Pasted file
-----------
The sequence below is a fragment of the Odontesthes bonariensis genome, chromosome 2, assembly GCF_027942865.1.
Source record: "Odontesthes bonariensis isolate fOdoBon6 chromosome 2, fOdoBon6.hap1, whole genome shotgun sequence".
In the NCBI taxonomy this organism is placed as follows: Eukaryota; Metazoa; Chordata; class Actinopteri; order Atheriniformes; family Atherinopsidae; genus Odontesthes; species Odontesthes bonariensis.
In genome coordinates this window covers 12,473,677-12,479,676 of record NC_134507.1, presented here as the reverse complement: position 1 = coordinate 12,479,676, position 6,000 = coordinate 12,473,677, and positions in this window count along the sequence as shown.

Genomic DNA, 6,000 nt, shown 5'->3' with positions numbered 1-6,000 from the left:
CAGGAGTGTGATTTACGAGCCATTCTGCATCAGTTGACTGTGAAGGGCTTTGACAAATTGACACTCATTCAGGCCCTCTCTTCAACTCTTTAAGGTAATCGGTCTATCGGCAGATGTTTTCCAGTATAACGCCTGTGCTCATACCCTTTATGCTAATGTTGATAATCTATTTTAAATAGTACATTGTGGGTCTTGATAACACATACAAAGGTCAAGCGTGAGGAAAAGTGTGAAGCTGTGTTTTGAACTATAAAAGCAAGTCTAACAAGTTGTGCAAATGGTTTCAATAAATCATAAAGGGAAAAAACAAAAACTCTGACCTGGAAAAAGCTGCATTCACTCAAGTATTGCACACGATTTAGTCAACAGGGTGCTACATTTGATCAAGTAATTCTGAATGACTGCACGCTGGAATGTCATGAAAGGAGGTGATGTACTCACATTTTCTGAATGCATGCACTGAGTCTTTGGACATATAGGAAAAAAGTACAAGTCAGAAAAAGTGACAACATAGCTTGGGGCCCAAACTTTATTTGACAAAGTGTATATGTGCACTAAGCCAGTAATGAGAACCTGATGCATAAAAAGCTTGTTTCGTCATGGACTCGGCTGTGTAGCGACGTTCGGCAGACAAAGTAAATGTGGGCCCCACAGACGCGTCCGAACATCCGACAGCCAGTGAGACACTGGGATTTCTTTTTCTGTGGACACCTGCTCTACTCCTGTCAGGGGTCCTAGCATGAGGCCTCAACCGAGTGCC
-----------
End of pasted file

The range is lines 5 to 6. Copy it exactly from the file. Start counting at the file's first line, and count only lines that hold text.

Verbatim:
Genomic DNA, 6,000 nt, shown 5'->3' with positions numbered 1-6,000 from the left:
CAGGAGTGTGATTTACGAGCCATTCTGCATCAGTTGACTGTGAAGGGCTTTGACAAATTGACACTCATTCAGGCCCTCTCTTCAACTCTTTAAGGTAATCGGTCTATCGGCAGATGTTTTCCAGTATAACGCCTGTGCTCATACCCTTTATGCTAATGTTGATAATCTATTTTAAATAGTACATTGTGGGTCTTGATAACACATACAAAGGTCAAGCGTGAGGAAAAGTGTGAAGCTGTGTTTTGAACTATAAAAGCAAGTCTAACAAGTTGTGCAAATGGTTTCAATAAATCATAAAGGGAAAAAACAAAAACTCTGACCTGGAAAAAGCTGCATTCACTCAAGTATTGCACACGATTTAGTCAACAGGGTGCTACATTTGATCAAGTAATTCTGAATGACTGCACGCTGGAATGTCATGAAAGGAGGTGATGTACTCACATTTTCTGAATGCATGCACTGAGTCTTTGGACATATAGGAAAAAAGTACAAGTCAGAAAAAGTGACAACATAGCTTGGGGCCCAAACTTTATTTGACAAAGTGTATATGTGCACTAAGCCAGTAATGAGAACCTGATGCATAAAAAGCTTGTTTCGTCATGGACTCGGCTGTGTAGCGACGTTCGGCAGACAAAGTAAATGTGGGCCCCACAGACGCGTCCGAACATCCGACAGCCAGTGAGACACTGGGATTTCTTTTTCTGTGGACACCTGCTCTACTCCTGTCAGGGGTCCTAGCATGAGGCCTCAACCGAGTGCC